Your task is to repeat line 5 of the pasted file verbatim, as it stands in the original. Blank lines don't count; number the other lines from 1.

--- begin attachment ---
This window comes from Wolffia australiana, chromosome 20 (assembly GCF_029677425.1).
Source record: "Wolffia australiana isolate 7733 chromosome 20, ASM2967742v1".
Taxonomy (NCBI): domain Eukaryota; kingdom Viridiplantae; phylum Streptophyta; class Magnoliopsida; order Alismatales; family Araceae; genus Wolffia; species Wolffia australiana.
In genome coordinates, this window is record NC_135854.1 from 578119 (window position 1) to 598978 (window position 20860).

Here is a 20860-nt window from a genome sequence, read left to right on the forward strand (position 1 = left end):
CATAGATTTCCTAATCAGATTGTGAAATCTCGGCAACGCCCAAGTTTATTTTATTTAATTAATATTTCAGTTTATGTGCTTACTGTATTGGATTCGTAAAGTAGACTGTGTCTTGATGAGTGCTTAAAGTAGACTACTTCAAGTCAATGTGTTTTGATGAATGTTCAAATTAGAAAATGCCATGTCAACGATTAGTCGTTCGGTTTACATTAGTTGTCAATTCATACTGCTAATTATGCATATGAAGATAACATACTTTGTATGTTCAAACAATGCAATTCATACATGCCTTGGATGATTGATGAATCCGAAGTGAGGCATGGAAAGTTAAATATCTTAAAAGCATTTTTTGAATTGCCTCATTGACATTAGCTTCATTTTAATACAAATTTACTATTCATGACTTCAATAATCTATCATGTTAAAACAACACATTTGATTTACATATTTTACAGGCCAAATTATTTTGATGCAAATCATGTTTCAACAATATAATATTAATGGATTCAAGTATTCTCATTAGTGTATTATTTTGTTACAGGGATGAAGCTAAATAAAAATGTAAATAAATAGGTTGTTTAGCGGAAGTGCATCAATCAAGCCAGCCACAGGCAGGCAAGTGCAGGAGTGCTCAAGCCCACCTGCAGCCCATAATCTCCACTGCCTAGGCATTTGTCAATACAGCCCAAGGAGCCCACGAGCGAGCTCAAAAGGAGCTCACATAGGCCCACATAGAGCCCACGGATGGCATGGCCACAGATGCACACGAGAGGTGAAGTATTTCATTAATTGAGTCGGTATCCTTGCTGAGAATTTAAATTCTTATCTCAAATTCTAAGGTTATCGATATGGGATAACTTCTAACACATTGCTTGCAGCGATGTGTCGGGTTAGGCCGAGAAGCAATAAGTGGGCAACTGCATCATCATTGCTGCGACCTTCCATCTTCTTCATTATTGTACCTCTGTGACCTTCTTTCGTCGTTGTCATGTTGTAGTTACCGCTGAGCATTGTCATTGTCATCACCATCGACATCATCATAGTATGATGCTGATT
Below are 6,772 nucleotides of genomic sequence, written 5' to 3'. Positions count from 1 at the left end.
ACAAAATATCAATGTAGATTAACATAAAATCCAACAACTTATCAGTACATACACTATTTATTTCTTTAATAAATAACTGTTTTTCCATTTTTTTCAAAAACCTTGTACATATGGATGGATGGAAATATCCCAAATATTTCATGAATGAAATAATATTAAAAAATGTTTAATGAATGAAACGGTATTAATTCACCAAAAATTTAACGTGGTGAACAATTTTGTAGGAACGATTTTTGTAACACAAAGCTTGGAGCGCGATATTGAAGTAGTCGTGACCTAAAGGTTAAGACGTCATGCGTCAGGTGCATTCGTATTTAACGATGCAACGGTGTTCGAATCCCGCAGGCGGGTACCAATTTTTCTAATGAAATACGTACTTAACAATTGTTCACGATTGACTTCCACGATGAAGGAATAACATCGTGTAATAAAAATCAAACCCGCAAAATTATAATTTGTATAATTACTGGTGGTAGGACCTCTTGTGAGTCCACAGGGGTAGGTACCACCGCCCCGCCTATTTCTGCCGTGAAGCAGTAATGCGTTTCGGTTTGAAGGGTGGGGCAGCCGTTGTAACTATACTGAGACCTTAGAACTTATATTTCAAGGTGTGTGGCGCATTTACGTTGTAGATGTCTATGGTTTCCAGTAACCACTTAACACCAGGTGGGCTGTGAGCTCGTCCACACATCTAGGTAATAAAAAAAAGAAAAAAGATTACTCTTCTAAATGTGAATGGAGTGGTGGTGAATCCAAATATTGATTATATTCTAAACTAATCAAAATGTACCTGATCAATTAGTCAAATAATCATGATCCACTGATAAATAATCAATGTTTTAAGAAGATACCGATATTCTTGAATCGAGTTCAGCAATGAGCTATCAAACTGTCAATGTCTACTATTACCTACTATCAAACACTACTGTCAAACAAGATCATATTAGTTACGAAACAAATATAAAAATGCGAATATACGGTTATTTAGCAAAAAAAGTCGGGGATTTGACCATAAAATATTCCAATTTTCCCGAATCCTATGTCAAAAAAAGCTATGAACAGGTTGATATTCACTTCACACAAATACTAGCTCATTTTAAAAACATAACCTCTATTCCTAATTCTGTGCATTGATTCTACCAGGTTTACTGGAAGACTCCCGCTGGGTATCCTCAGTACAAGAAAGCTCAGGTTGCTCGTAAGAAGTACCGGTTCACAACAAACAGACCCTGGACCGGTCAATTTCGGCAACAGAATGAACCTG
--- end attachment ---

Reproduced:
Here is a 20860-nt window from a genome sequence, read left to right on the forward strand (position 1 = left end):